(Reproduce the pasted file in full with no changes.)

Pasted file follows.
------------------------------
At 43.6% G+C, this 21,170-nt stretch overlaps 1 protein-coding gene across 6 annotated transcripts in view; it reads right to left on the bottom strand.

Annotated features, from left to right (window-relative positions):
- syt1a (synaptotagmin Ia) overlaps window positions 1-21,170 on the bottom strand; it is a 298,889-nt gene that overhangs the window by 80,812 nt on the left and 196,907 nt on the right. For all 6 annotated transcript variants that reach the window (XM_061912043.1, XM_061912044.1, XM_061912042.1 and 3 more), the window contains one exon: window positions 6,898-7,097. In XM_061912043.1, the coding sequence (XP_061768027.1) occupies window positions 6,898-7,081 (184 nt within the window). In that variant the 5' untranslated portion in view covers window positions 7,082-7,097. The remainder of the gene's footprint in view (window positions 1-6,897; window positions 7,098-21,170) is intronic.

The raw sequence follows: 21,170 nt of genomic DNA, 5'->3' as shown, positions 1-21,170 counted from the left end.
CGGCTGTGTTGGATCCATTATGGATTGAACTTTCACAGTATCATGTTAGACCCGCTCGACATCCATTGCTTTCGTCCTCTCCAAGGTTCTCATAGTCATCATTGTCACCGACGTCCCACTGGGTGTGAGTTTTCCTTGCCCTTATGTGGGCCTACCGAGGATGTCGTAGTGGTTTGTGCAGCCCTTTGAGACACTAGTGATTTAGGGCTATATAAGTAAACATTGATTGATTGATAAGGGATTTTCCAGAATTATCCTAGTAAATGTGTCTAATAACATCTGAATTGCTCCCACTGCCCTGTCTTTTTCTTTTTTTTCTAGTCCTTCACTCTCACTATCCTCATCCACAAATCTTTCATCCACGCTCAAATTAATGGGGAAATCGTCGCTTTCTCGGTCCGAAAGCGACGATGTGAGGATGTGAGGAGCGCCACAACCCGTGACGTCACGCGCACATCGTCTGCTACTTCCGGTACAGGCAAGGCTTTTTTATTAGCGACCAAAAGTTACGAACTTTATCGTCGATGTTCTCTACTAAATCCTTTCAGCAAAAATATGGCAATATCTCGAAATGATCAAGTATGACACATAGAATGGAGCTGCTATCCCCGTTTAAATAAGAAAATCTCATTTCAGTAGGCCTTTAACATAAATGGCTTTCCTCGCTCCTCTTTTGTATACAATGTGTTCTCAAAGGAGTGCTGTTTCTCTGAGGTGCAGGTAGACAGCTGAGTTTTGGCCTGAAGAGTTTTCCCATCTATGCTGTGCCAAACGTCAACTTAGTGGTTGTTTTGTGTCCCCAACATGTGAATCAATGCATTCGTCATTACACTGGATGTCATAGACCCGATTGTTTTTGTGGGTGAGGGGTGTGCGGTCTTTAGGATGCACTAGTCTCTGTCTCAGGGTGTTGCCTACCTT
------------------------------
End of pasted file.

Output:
At 43.6% G+C, this 21,170-nt stretch overlaps 1 protein-coding gene across 6 annotated transcripts in view; it reads right to left on the bottom strand.

Annotated features, from left to right (window-relative positions):
- syt1a (synaptotagmin Ia) overlaps window positions 1-21,170 on the bottom strand; it is a 298,889-nt gene that overhangs the window by 80,812 nt on the left and 196,907 nt on the right. For all 6 annotated transcript variants that reach the window (XM_061912043.1, XM_061912044.1, XM_061912042.1 and 3 more), the window contains one exon: window positions 6,898-7,097. In XM_061912043.1, the coding sequence (XP_061768027.1) occupies window positions 6,898-7,081 (184 nt within the window). In that variant the 5' untranslated portion in view covers window positions 7,082-7,097. The remainder of the gene's footprint in view (window positions 1-6,897; window positions 7,098-21,170) is intronic.

The raw sequence follows: 21,170 nt of genomic DNA, 5'->3' as shown, positions 1-21,170 counted from the left end.
CGGCTGTGTTGGATCCATTATGGATTGAACTTTCACAGTATCATGTTAGACCCGCTCGACATCCATTGCTTTCGTCCTCTCCAAGGTTCTCATAGTCATCATTGTCACCGACGTCCCACTGGGTGTGAGTTTTCCTTGCCCTTATGTGGGCCTACCGAGGATGTCGTAGTGGTTTGTGCAGCCCTTTGAGACACTAGTGATTTAGGGCTATATAAGTAAACATTGATTGATTGATAAGGGATTTTCCAGAATTATCCTAGTAAATGTGTCTAATAACATCTGAATTGCTCCCACTGCCCTGTCTTTTTCTTTTTTTTCTAGTCCTTCACTCTCACTATCCTCATCCACAAATCTTTCATCCACGCTCAAATTAATGGGGAAATCGTCGCTTTCTCGGTCCGAAAGCGACGATGTGAGGATGTGAGGAGCGCCACAACCCGTGACGTCACGCGCACATCGTCTGCTACTTCCGGTACAGGCAAGGCTTTTTTATTAGCGACCAAAAGTTACGAACTTTATCGTCGATGTTCTCTACTAAATCCTTTCAGCAAAAATATGGCAATATCTCGAAATGATCAAGTATGACACATAGAATGGAGCTGCTATCCCCGTTTAAATAAGAAAATCTCATTTCAGTAGGCCTTTAACATAAATGGCTTTCCTCGCTCCTCTTTTGTATACAATGTGTTCTCAAAGGAGTGCTGTTTCTCTGAGGTGCAGGTAGACAGCTGAGTTTTGGCCTGAAGAGTTTTCCCATCTATGCTGTGCCAAACGTCAACTTAGTGGTTGTTTTGTGTCCCCAACATGTGAATCAATGCATTCGTCATTACACTGGATGTCATAGACCCGATTGTTTTTGTGGGTGAGGGGTGTGCGGTCTTTAGGATGCACTAGTCTCTGTCTCAGGGTGTTGCCTACCTT